How Asia weathers the pandemic

08 February 2021

Both national governments and private businesses find themselves quickly learning how to improvise and deal with oncoming challenges resulting from the pandemic. Thanks to unconventional arrangements and a complete rethinking of the strategy, some may come out from the pandemic stronger than others.

S Korea leader urges businesses thriving in pandemic to share profits

South Korea's GDP is expected to grow 3% next year and the government, which managed to avoid a lockdown in 2020, is planning to start a nationwide vaccination within the next several weeks. Yet, South Korea's president, Moon Jae-in, has recently asked the companies to share their profits with businesses and people who are coming out worse off from a pandemic. This plea for help highlights the worsening disparities that have been accelerated by coronavirus. Moon Jae-in's record stimulus spending, including cash handouts and business bailouts, is proving to be insufficient to address the growing inequality. While stocks and property prices are seeing new highs, unemployment continues to rise and wage fails to keep up, leaving young people and temporary workers questioning their prospects. At the same time several South Korean companies, including LG and Samsung, were among the top 100 globally to benefit during the pandemic. It is unsurprising then, that, the president calls on the private sector to come to the rescue.

Read the article on the Financial Times website. (available to subscribers)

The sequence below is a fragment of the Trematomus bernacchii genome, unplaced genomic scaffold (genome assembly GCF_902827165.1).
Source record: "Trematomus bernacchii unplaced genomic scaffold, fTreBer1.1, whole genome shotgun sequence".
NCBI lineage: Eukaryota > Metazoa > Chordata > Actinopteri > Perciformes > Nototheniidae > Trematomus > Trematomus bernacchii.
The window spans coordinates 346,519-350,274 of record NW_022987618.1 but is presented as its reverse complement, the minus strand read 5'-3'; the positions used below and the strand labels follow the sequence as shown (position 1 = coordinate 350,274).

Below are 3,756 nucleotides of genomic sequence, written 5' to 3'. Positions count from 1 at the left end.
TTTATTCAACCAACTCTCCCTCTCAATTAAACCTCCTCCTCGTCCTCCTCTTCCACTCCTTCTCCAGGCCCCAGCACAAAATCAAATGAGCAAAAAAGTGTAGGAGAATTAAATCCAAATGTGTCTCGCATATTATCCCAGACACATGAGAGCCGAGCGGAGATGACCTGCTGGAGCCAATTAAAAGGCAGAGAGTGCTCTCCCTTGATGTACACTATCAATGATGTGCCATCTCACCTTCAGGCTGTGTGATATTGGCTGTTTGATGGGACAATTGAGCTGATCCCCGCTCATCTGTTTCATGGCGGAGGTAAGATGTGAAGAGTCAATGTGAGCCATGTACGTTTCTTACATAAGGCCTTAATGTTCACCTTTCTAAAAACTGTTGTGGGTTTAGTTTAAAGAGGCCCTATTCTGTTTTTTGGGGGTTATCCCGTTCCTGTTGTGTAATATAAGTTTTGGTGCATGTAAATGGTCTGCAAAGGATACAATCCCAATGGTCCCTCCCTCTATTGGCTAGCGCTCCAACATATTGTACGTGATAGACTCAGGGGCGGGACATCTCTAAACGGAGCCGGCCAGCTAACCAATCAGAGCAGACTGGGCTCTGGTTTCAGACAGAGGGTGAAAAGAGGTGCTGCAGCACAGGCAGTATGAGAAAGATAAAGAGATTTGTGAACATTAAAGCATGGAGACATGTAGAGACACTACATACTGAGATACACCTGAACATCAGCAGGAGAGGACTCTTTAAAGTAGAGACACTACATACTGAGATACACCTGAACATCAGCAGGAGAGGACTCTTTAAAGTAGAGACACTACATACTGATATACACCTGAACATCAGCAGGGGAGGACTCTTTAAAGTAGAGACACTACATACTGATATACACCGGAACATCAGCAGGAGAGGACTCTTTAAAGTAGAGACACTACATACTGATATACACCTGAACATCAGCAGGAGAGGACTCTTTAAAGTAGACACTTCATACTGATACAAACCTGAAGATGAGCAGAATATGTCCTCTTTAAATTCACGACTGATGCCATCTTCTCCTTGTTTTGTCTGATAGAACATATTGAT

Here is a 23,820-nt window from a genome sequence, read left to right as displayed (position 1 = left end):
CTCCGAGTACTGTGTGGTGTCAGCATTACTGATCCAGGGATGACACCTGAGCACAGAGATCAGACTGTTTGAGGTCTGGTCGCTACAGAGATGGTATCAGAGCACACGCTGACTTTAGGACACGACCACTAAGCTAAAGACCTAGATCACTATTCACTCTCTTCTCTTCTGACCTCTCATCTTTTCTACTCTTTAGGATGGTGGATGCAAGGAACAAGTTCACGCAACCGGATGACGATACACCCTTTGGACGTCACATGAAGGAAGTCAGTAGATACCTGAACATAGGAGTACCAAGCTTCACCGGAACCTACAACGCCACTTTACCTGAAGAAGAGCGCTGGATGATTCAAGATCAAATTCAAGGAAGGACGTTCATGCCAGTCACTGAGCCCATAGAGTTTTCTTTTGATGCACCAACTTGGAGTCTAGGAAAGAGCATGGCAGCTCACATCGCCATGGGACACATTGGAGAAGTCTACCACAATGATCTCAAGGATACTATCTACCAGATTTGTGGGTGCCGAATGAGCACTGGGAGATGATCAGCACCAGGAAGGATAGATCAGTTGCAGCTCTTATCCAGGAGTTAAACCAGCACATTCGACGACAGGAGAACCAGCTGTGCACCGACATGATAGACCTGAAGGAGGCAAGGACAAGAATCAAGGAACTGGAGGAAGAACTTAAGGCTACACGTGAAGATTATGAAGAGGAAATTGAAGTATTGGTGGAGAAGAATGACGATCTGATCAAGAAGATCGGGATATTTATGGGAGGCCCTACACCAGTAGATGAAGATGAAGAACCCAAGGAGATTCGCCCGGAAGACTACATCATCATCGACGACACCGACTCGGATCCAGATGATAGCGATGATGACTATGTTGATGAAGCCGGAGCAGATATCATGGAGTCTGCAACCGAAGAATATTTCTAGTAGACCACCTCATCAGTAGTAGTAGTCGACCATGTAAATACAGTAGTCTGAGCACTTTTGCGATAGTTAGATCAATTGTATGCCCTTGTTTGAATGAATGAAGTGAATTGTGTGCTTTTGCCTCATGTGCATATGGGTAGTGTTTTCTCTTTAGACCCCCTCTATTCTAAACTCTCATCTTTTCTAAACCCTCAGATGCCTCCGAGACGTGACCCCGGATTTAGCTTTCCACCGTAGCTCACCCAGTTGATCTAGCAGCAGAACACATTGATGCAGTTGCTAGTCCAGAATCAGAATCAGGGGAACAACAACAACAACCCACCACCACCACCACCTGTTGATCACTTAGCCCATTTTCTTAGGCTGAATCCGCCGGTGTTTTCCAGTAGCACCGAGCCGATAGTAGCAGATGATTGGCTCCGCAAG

Indonesia’s Traveloka finds strength in local markets amid the pandemic

As the pandemic halted the flights, Traveloka's focus switched from expanding offerings and preparing for an IPO to cutting down costs and weathering the storm. Henry Hendrawan, the president of Traveloka, shares the three strategic pillars: helping customers through a crisis, moving beyond travel bookings, and investing in local markets, that the company relies on to overcome the challenges. The governments' decision to stop commercial flights across Southeast Asia, Traveloka's biggest market, means that the company's revenue took an enormous hit. The refund requests for flights alone totalled over $100m. As a result, the company was forced to lay off staff raise more funding to outlast the crisis. Traveloka did not, however, cut costs on customer service. On the contrary, the company prioritised helping customers to get refunds or rebook. Mostly underbanked, many Southeast Asian customers, instead of using credit cards, have to accumulate cash to make a travel purchase. As a result, the booking window in Vietnam or Indonesia is much shorter than in Western countries, creating challenges to operations. To mitigate this problem, Traveloka now offers almost 40 payment options across the region, simplifying the purchase process for millions of customers. The company also discovered that going deeper rather than broader in terms of geography might be a more lucrative strategy. Localisation of the platform allows the company to expand its offerings and go beyond the one or two locations that are popular among the inbound tourists. Following these steps, Henry Hendrawan believes that Traveloka can come out from this pandemic stronger than ever.

Read the article on the McKinsey website.

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